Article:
President Giorgio Napolitano of Italy has scolded the politicians who re-elected him, saying he only agreed to stay in the position because of the political crisis.
Italy still has no government, eight weeks after a tight election resulted in a hung parliament.
Mr Napolitano, 87, was sworn in on Monday for a second term, after the parties failed to find a replacement.
He said that deadlock must not continue, urging political parties to reach a deal on a new government "without delay".
The BBC reports Mr Napolitano had been hoping to retire at the end of his first term, but was begged to stay on by squabbling party leaders who could not settle on a mutually-acceptable candidate.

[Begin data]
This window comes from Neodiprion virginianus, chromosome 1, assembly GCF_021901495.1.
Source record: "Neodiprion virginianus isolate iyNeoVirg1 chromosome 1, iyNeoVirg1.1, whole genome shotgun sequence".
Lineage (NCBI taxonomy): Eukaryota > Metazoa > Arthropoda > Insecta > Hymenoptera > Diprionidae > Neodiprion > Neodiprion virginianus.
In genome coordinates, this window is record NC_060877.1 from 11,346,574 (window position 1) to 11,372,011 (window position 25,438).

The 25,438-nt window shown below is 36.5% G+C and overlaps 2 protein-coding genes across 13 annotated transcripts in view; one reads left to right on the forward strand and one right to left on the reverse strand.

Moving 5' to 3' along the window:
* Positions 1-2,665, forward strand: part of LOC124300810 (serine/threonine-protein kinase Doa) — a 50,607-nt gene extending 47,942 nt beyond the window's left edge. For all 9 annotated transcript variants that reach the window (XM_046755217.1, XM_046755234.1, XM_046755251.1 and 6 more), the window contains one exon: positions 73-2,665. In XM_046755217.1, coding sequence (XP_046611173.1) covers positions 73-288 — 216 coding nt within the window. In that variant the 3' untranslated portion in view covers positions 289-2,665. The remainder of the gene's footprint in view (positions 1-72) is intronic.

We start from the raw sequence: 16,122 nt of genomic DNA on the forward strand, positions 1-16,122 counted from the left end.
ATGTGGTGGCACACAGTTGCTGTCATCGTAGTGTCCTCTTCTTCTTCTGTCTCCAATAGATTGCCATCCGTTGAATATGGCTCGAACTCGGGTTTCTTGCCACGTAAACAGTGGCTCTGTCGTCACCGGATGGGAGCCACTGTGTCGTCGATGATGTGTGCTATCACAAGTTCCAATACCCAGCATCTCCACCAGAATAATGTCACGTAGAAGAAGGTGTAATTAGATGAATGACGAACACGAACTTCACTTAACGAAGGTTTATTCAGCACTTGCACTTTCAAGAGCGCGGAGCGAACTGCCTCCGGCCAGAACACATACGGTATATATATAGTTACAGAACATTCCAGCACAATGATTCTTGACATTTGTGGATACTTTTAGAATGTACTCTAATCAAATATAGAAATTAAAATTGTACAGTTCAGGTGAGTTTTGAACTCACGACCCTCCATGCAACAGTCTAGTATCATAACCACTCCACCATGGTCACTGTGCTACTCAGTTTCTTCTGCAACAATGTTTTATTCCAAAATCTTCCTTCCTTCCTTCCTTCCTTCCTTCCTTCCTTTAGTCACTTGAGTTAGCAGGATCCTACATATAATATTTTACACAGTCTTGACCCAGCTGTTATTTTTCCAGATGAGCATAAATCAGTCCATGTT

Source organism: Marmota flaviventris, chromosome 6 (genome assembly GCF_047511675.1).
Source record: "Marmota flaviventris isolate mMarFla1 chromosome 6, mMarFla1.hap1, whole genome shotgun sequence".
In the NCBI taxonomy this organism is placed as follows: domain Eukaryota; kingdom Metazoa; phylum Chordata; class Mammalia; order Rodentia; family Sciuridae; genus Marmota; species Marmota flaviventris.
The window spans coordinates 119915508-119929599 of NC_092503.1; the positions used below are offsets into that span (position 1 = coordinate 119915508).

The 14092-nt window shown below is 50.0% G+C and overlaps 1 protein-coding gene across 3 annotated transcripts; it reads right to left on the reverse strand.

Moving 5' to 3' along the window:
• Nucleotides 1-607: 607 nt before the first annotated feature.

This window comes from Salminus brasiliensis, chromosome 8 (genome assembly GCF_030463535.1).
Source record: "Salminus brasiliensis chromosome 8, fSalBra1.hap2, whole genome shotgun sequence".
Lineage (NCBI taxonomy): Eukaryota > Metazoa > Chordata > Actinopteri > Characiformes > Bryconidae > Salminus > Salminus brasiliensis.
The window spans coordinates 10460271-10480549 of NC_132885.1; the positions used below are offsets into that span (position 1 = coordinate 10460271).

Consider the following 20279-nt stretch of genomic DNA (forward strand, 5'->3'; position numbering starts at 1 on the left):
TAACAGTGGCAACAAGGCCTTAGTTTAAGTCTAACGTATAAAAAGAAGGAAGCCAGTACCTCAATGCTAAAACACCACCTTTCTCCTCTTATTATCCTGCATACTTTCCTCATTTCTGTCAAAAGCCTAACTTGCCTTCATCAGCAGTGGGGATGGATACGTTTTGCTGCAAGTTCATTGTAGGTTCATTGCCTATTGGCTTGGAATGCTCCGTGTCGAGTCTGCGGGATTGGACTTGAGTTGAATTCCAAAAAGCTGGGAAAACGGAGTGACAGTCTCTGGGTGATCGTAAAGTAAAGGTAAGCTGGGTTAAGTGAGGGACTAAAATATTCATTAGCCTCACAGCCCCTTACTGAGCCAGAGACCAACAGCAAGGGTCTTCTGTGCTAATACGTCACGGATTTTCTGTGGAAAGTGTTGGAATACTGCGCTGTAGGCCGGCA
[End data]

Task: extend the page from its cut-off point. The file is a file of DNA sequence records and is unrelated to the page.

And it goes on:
"I could not decline, I was worried about the fate of the country," he told parliament on Monday, to loud applause.
He thanked MPs for their backing, but went on to accuse them of being "deaf" to Italians' call for change and implied that he might step down if the parties did not implement much-needed reforms.
Mr Napolitano accused them of allowing progress that had been achieved under the government of Mario Monti to wither.
The BBC reports he was particularly critical of their failure to enact changes to an electoral law which is widely seen as flawed.
The election left three parties nearly evenly balanced. But animosity between them has made attempts to build a coalition futile.